The DO228 is ideally suited for small landing areas such as islands. In order to ensure quality, it is now being built again in Oberpfaffenhofen. Photo: General Atomics AeroTec Systems General Atomics AeroTec Systems ©
With the resumption of the Dornier DO228, aircraft production returns to the Oberpfaffenhofen site. It's just a small series. But their importance should not be underestimated.
Oberpfaffenhofen - Externally, the halls have hardly changed, but a new company logo is emblazoned on the large factory hall at the Oberpfaffenhofen special airport. Once upon a time it was Dornier. Most recently, the halls belonged to the Swiss conglomerate RUAG. Now there is the name General Atomics AeroTec Systems. Under this umbrella, the company wants to build on a great tradition in aircraft construction.
"It was planned from the beginning to resume production," says Florian Rohe, the operational managing director of General Atomics AeroTec Systems responsible for Oberpfaffenhofen. Although the aircraft type is 40 years old, it is by no means outdated. It only has up to 19 passenger seats. And the narrow trunk allows only very small people to stand upright. But if you move forward, you will find a very tidy cockpit with sensibly arranged control panels. No comparison with the chaos that some airliners offer.
The DO228 is very popular with many pilots
But the exemplary order is only one reason why many pilots around the world appreciate the DO228, says Steffen Gemsa, who has been flying the aircraft for 23 years along with many others. On the one hand, there is the cruising performance: 240 knots in aviation correspond to around 450 kilometers per hour. With seven hours without refueling, you can reach almost any destination in Europe non-stop from Bavaria. "Munich–Heraklion – no problem," says Gemsa.
And then there are the short take-off and landing characteristics: An experienced pilot could even bring the aircraft to a standstill on the runway, which is only 408 meters long, at Jesenwang airfield (Fürstenfeldbruck district). This is a place that is not even approved for aircraft of this size. No comparable aircraft in the world offers this combination of desirable characteristics. This makes the DO228 interesting for some itineraries. For example, in Japan, in order to be able to fly to islands with small airfields and low traffic volumes.
DO228 used by the military, border guards and rescue operations
Around 60 percent, says Florian Rohe, are not intended for the private sector. These include airspace security, border protection, environmental monitoring, medical evacuation flights, search and rescue operations and research purposes. The Italian military or the German navy have the DO228 in service. And hardly anyone can replace it with other machines. The former owner RUAG was also aware of this and tried to relaunch the coveted aircraft. Since the aircraft was built under license in India, it was obvious to adopt the fuselages built there. But this turned out to be a serious mistake. Deliveries from India fell far short of customers' quality requirements. Elaborate rework was too expensive.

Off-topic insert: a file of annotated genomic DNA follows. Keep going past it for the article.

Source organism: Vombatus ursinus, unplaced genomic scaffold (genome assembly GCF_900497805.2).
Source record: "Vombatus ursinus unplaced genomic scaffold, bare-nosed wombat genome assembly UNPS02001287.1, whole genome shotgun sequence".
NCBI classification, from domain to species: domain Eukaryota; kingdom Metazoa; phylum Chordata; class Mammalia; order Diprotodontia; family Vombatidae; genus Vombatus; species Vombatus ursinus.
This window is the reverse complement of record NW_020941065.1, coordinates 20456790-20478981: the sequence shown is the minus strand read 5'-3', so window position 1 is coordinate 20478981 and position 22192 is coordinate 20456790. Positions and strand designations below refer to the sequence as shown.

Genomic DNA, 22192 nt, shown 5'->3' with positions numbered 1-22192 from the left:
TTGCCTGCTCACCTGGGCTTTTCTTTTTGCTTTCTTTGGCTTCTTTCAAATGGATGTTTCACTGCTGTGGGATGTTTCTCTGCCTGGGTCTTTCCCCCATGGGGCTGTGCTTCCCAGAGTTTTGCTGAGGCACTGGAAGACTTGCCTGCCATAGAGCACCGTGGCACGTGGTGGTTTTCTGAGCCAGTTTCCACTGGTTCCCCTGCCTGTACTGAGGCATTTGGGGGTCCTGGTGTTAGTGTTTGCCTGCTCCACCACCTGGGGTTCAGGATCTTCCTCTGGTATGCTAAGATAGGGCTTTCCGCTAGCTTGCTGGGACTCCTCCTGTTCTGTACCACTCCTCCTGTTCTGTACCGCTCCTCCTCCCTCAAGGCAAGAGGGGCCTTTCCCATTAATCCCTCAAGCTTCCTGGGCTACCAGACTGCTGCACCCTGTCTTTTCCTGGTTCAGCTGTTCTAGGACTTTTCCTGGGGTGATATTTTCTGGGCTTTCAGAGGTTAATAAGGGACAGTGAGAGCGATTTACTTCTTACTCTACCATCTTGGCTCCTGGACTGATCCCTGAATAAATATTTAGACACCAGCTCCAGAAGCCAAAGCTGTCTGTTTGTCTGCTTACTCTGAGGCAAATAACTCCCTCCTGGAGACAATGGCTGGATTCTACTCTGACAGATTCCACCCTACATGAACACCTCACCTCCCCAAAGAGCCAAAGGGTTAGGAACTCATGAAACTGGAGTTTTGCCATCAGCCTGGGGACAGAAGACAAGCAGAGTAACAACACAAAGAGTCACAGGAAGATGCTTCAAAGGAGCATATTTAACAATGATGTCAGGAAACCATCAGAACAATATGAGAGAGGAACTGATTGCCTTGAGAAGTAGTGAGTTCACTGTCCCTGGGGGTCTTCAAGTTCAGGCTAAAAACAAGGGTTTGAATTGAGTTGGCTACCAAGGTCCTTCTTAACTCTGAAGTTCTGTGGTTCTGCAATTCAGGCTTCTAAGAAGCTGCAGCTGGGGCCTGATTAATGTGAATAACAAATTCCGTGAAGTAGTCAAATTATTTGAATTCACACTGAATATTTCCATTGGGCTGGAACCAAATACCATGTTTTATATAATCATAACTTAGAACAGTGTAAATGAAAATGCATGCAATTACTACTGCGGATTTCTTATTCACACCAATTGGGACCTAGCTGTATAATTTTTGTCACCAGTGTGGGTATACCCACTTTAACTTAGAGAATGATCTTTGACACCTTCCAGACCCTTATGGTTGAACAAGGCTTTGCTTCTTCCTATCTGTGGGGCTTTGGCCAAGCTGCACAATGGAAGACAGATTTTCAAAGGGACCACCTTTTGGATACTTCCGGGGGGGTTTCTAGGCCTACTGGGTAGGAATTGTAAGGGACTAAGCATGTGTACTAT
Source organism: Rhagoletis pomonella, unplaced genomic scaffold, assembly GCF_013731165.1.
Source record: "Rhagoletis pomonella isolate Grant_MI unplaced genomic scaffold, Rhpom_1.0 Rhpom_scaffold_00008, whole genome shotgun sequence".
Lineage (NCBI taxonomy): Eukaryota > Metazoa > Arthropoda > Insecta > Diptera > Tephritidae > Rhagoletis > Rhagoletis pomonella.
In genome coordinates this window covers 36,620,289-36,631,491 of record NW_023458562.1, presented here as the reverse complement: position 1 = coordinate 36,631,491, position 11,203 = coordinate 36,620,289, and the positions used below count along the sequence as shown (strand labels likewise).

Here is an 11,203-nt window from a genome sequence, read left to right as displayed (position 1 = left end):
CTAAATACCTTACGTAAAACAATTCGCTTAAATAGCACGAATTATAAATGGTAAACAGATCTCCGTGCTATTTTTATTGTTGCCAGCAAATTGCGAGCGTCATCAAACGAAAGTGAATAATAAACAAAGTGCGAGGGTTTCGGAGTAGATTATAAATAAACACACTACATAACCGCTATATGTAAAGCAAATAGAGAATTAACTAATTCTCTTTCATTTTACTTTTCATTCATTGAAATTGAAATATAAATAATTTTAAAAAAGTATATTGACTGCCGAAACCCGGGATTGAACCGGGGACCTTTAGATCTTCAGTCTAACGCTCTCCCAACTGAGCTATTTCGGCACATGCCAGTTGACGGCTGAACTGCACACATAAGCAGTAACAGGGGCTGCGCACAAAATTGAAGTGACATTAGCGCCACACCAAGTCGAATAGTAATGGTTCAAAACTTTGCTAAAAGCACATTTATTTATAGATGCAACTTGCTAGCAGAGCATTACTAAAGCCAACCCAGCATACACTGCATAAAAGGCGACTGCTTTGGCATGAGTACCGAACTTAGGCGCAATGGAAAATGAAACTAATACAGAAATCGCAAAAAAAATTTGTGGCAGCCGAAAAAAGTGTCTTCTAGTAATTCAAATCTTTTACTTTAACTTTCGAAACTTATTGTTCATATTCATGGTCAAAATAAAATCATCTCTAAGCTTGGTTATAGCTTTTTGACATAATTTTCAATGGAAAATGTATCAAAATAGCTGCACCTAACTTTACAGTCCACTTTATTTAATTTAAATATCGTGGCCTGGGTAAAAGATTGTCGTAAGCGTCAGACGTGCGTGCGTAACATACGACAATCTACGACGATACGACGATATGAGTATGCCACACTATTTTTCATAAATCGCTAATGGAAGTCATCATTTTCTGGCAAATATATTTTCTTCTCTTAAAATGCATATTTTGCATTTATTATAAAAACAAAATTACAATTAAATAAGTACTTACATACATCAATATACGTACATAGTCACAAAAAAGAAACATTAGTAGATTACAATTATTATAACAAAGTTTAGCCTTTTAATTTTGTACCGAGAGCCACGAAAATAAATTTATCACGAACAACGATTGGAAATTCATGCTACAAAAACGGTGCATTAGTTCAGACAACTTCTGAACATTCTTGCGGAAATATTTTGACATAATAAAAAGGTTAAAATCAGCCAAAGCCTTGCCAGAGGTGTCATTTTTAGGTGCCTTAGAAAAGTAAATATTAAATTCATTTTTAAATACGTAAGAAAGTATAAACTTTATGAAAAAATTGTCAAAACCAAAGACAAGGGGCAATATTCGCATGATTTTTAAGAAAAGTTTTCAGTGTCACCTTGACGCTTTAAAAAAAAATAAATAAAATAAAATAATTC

General Atomics AeroTec Systems wants to avoid this and relies on other partners. "The supplier parts now come from France," says Florian Rohe. And the wings are a core competence in Oberpfaffenhofen anyway. They are considered a reason for the success of the aircraft. All production facilities for this are still in place. And so do some employees from the Dornier era. Around 350 people are currently involved in maintenance, modernization or painting work at the site, says Florian Rohe.
200 employees work on the DO228 in Oberpfaffenhofen
However, the maintenance business is challenging due to the fluctuating order situation. This is one of the reasons why the focus is on the new production of DO228, the core topic in Oberpfaffenhofen for the next few years. Around 200 employees are to be deployed for the new construction of the aircraft in the future. General Atomics AeroTec Systems is likely to be the third-largest employer at the special airport after RUAG and DLR.
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The quantities remain modest, it is produced in small series. General Atomics Aerotec Systems expects demand for "about five to eight aircraft a year". This falls far short of the quantities from the Dornier years before the bankruptcy. But at least new aircraft are being built at the traditional aviation location in the west of Munich. They are comparatively small and intended for a manageable market, but they are the best in the world in their class.